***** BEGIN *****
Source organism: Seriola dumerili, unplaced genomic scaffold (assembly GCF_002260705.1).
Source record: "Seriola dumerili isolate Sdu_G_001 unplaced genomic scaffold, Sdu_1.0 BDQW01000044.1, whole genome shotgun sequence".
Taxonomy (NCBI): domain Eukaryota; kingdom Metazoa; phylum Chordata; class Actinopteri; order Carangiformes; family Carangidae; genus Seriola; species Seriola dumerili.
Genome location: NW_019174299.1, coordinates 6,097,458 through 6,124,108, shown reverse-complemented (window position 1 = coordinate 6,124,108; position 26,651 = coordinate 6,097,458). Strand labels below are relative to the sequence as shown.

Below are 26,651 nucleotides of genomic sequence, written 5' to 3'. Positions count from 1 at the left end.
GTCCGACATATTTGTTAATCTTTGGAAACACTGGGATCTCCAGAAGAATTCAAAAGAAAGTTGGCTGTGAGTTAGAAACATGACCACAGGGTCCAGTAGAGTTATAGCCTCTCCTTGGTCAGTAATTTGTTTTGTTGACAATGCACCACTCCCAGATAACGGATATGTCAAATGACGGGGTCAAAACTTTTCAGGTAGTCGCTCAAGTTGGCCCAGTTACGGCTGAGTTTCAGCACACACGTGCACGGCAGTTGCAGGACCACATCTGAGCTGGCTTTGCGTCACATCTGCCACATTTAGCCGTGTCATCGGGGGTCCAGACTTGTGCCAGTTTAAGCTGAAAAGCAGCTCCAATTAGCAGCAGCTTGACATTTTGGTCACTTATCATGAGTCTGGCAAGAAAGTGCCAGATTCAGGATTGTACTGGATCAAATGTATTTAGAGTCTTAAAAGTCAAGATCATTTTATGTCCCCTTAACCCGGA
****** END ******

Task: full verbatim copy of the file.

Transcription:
Source organism: Seriola dumerili, unplaced genomic scaffold (assembly GCF_002260705.1).
Source record: "Seriola dumerili isolate Sdu_G_001 unplaced genomic scaffold, Sdu_1.0 BDQW01000044.1, whole genome shotgun sequence".
Taxonomy (NCBI): domain Eukaryota; kingdom Metazoa; phylum Chordata; class Actinopteri; order Carangiformes; family Carangidae; genus Seriola; species Seriola dumerili.
Genome location: NW_019174299.1, coordinates 6,097,458 through 6,124,108, shown reverse-complemented (window position 1 = coordinate 6,124,108; position 26,651 = coordinate 6,097,458). Strand labels below are relative to the sequence as shown.

Below are 26,651 nucleotides of genomic sequence, written 5' to 3'. Positions count from 1 at the left end.
GTCCGACATATTTGTTAATCTTTGGAAACACTGGGATCTCCAGAAGAATTCAAAAGAAAGTTGGCTGTGAGTTAGAAACATGACCACAGGGTCCAGTAGAGTTATAGCCTCTCCTTGGTCAGTAATTTGTTTTGTTGACAATGCACCACTCCCAGATAACGGATATGTCAAATGACGGGGTCAAAACTTTTCAGGTAGTCGCTCAAGTTGGCCCAGTTACGGCTGAGTTTCAGCACACACGTGCACGGCAGTTGCAGGACCACATCTGAGCTGGCTTTGCGTCACATCTGCCACATTTAGCCGTGTCATCGGGGGTCCAGACTTGTGCCAGTTTAAGCTGAAAAGCAGCTCCAATTAGCAGCAGCTTGACATTTTGGTCACTTATCATGAGTCTGGCAAGAAAGTGCCAGATTCAGGATTGTACTGGATCAAATGTATTTAGAGTCTTAAAAGTCAAGATCATTTTATGTCCCCTTAACCCGGA